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Posts Tagged ‘needlelace’

I was very tempted to get straight into the fun bits of needle lace and crochet, but realistically it was more important to work out the background first to make sure all the little twiddly bits were to scale. I chose this photo:

because the lines of the Temperate House glazing form an interesting but not overpowering background. I turned it into greyscale as I did with the bollock purse from the Tattershall Journal so I could focus on the lines and patterns and then transferred the design onto a piece of indigo dyed cotton.

My white pen is obviously running out but as it’s one that develops over time, I can’t tell that at the point I’m tracing the design! At least there was enough of the design marked up for me to start stitching. I decided to use very fine ribbon for the thicker bars to contrast with whatever line stitch I choose for the thinner bars and have blanket stitched the first one down with fine sewing cotton.

Unfortunately further stitching was curtailed by two and a half days supply teaching followed by my first Covid jab and 24 hours lost to feeling rough from the after effects. Looking at it again, I like the width and solidity of the ribbon but I’m not sure about using blanket stitch to attach it. It looks a bit too raised and I’m wondering if I might try stitching the next one down with tiny stab stitches to keep the ribbon smoother.

I did manage to do a bit of playing with a sample of Hungarian Braided Chain Stitch at the weekend. I’d seen someone using it on Instagram and was rather taken with the result. Mary Corbet came up trumps as usual with an excellent tutorial which you can find here and this is the result of my experiments.

I’m really pleased with the weighty, corded effect it gives and the colour changes in the variegated perle thread.

I love stitches that looks as impressive as this one but are in fact very straightforward to work. Another new one for the repertoire!

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With the outlining done on the medieval tiles piece it was time to make a decision about how to fill the space surrounding them. Seeding was a bit of an obvious go to and something I used in the last print to stitch piece, but I wanted something different. I toyed with seeding in a more distinctive stitch, like a tete de boeuf, fly stitch or detached chain stitch, but they all looked too heavy, so I fell back on an idea I had a while ago of a kantha spiral based on the centre of the motif. Typically, I chose one to start off where the motif wasn’t in the middle of the ’tile’ so I couldn’t quite see whether it was going to work as I hoped – mainly, I think, because the initial rows of single stitches were quite overpowering – until I got to the outside rows.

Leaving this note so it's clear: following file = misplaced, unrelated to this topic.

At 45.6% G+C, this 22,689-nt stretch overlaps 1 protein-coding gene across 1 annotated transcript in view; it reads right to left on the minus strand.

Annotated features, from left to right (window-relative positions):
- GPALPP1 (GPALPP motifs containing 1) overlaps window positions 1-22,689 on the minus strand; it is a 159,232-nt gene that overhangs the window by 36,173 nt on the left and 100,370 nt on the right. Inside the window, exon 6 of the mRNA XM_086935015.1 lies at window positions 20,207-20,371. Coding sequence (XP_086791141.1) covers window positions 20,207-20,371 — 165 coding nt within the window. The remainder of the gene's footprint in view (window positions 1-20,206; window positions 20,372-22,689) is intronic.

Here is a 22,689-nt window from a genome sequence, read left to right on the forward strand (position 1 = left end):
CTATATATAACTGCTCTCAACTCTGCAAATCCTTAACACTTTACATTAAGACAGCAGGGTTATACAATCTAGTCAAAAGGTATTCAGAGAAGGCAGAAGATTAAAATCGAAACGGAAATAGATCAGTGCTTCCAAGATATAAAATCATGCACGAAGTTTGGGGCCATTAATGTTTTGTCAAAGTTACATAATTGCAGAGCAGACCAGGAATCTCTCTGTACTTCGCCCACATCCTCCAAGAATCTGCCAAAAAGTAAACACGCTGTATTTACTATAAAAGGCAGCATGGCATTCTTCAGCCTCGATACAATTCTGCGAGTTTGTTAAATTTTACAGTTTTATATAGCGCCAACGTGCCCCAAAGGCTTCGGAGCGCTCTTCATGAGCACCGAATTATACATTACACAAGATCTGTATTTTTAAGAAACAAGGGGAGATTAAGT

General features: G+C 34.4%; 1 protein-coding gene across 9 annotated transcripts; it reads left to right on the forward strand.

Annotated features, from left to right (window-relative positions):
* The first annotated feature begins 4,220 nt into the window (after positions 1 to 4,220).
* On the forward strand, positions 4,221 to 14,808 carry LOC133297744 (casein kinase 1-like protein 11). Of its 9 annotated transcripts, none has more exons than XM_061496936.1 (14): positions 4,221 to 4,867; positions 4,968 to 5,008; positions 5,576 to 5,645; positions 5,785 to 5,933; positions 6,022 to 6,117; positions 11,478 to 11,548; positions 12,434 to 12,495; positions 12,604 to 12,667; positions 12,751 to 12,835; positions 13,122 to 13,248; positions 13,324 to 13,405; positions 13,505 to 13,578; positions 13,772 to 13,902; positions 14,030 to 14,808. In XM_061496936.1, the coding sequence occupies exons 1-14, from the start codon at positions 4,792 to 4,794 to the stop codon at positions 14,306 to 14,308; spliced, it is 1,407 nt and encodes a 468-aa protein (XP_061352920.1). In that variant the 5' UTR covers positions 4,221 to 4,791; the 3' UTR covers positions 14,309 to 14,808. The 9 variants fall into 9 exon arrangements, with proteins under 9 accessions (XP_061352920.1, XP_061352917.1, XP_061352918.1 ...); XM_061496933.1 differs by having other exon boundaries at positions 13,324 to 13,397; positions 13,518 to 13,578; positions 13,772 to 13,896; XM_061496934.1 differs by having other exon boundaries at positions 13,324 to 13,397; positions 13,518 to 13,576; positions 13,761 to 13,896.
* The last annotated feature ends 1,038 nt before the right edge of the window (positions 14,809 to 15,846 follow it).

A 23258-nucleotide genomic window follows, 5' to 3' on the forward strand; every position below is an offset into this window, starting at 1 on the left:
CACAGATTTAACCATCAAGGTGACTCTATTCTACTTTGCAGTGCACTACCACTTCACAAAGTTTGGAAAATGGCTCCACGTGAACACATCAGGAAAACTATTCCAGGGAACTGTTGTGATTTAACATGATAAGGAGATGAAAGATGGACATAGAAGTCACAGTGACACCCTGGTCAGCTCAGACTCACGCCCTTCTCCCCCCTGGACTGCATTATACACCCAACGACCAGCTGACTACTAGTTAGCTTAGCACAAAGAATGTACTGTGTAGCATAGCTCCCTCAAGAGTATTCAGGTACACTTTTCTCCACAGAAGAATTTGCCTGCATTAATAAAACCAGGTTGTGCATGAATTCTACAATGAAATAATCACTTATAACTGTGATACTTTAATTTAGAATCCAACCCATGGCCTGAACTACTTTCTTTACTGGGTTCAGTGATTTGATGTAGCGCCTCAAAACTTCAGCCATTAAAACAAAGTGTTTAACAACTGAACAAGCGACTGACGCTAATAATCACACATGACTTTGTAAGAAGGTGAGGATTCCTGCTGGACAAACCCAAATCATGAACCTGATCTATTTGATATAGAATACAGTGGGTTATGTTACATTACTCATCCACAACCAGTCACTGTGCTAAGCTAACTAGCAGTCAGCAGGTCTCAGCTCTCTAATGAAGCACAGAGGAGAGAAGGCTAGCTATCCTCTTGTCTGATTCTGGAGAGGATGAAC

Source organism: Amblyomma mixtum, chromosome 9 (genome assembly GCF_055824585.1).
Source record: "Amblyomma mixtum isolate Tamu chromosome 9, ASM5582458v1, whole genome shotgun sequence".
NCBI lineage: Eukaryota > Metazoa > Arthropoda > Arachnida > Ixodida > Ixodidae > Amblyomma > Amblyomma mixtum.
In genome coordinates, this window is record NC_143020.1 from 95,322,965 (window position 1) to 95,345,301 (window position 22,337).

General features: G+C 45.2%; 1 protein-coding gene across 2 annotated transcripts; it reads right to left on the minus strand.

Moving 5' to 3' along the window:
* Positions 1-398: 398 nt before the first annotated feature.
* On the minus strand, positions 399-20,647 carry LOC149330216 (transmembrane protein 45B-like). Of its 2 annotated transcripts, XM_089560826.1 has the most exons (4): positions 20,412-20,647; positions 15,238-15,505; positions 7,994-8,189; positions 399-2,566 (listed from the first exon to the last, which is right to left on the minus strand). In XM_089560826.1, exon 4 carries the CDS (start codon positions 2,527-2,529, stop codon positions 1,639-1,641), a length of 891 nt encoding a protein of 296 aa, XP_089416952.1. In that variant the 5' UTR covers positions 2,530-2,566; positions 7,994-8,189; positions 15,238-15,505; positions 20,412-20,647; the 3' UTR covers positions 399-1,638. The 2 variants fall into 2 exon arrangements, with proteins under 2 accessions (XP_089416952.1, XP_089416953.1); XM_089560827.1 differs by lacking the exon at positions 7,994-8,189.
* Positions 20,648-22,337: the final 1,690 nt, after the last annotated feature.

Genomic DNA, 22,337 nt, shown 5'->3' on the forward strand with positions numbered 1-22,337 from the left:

Stitching in circles and skipping the printed areas has pulled it up into a bit of a dome! I think there will definitely have to be something couched along the motif to try and flatten it. I think I like it. I might need to play with the couched lines before I can be certain one way or another.

I’ve finished the little needlelace sampler. Goodness knows why I thought it would be a good idea to work in wedge shapes and have to decrease as well as working the stitch. It’s not a huge problem with the Single and Corded Brussels, but created some interesting effects with the Double Corded Brussels (DCB) and the Ceylon Stitch.

I really like what happens to the lace as the stitch spacings get smaller on the DCB. The early rows have a lovely open trellis effect with the cord taking centre stage, whereas in the later ones it is much less obvious, becoming a pattern of double stitches and holes. It’s useful to see how different spacings can give you different effects.

The Ceylon Stitch loops were tiny from the start and as the spacing got smaller, I had to decrease in the middle of the pattern as that was where it was the mostly tightly packed.

It is such a lovely looking but incredibly unforgiving stitch that you can see every single place where it isn’t absolutely perfect. It also took forever and so I am not redoing it – it can stand as an useful object lesson!

I intend to carry on stitching some more needlelace but the next sampler is going to be based on rectangles. However, I might work another sample of the Ceylon stitch in a rectangle just to prove I can do it perfectly when I don’t have to keep decreasing!

I’ve not made much jewellery for a while as I’ve been trying to list a backlog of vintage jewellery on Etsy, but when an odd earring I was cleaning came to pieces, leaving me with a rather nice silver mount, I was inspired! I set it with a lovely and very unusual piece of beachcombed Victorian pottery and added a 16″ silver chain to make a unique pendant.